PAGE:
In 2009, Eugene Kaspersky, co-founder of one of the world's top security companies, told some of his lieutenants that they should attack rival antivirus software maker AVG Technologies N.V. (AVG.N) by "rubbing them out in the outhouse," one of several previously undisclosed emails shows.
He was quoting from Vladimir Putin's famous threat a decade earlier to pursue Chechen rebels wherever they were: "If we catch them in the toilet, then we will rub them out in the outhouse."
Former employees say that the reprisal Kaspersky was pushing for was to trick AVG's antivirus software into producing false positives - that is, misclassifying clean computer files as infected.
As previously reported by Reuters, the plan involved creating fake virus samples and malware identifications to fool competitors into disabling or deleting important files, thereby creating problems for their customers.
"More and more I get the desire to smack them with their falses," Kaspersky wrote in Russian in one email seen by Reuters, dated July 23, 2009. He accused AVG of poaching staff from his company. "AVG is carrying out an HR attack on the company, mostly the managers."
The emails shed fresh light on the allegations of two former Kaspersky Lab employees that the Moscow-based company had sought to sabotage rivals to gain market share and retaliate against competitors it believed were mimicking its malware detections instead of relying on their own research.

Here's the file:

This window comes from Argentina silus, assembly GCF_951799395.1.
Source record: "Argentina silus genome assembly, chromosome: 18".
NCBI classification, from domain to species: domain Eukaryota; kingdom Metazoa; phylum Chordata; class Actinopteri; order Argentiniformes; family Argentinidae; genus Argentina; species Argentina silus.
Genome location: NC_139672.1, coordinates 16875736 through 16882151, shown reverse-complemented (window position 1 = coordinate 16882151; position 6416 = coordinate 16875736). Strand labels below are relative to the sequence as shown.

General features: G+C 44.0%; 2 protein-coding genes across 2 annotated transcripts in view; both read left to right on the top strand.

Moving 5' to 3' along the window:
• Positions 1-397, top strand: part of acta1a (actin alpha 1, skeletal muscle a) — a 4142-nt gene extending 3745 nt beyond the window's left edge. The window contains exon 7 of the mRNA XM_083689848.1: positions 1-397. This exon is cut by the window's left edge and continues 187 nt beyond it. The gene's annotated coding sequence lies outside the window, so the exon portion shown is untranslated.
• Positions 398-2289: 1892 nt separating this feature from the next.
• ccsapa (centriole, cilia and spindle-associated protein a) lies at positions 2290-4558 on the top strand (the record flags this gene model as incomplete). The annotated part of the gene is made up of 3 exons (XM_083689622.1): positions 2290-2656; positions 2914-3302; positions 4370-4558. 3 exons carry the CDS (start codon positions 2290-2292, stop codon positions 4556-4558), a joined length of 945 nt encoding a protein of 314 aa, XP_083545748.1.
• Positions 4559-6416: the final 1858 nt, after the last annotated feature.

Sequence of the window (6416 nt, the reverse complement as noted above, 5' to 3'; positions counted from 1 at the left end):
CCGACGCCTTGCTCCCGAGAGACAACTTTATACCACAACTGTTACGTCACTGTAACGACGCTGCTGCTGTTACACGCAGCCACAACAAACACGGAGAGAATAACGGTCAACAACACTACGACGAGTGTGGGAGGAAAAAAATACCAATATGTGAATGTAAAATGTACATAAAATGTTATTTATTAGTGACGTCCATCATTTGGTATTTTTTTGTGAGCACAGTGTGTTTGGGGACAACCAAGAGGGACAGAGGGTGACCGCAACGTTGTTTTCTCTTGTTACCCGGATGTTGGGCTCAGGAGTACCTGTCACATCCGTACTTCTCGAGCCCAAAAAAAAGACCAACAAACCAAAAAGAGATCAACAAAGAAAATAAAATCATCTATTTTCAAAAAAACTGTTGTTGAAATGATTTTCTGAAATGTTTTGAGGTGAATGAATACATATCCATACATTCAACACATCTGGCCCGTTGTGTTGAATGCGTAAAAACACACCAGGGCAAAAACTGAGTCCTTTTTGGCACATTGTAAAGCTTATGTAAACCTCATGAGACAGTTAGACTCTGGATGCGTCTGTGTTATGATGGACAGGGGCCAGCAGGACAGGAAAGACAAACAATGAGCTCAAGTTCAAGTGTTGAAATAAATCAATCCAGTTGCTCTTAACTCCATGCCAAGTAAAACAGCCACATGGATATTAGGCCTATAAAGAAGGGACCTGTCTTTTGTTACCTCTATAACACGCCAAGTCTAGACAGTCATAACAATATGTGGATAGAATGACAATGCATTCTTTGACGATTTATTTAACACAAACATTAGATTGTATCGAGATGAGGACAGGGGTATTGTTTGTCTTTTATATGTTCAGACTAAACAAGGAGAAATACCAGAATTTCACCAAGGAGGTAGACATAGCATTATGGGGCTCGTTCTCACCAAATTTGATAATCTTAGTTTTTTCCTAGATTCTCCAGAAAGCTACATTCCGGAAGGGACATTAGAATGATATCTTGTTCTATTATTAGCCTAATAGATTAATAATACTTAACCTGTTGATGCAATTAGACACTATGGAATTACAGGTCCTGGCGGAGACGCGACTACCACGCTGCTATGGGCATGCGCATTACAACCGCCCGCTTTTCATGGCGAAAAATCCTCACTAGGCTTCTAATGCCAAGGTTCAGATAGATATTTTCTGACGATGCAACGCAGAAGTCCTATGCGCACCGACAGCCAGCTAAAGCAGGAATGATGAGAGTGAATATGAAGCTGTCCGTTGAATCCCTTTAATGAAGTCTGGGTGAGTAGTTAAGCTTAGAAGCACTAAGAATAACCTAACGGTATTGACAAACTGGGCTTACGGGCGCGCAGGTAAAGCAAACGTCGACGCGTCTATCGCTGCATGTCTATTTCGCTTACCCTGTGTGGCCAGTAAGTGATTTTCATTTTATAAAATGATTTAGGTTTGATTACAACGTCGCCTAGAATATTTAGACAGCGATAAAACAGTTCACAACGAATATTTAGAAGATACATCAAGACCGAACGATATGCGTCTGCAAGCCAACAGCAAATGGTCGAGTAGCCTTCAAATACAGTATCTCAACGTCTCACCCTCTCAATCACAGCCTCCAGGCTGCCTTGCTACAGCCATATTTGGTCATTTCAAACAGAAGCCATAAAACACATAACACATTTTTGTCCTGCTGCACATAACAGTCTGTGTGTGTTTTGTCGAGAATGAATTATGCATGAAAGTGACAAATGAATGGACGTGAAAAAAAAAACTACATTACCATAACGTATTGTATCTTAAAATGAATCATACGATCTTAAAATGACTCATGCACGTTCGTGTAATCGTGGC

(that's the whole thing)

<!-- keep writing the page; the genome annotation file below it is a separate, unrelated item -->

Kaspersky Lab has strongly denied the allegations. On Friday, it said the emails "may not be legitimate and were obtained from anonymous sources that have a hidden agenda."
"Kaspersky Lab has never conducted any secret campaign to trick competitors into generating false positives to damage their market standing. Such actions are unethical, dishonest and illegal," the company said in a statement.
The ex-employees told Reuters that AVG, Microsoft Corp (MSFT.O) and Avast Software were among the companies targeted by Kaspersky Lab in campaigns between 2009 and 2013 to spread false positives through threat information-sharing programs.
"To be honest, I'll feel pretty bad when AVG goes public and earns a billion. They won't say thanks to you or me – don't even hope," Kaspersky wrote in another email seen by Reuters, dated Oct. 8, 2009.Read more »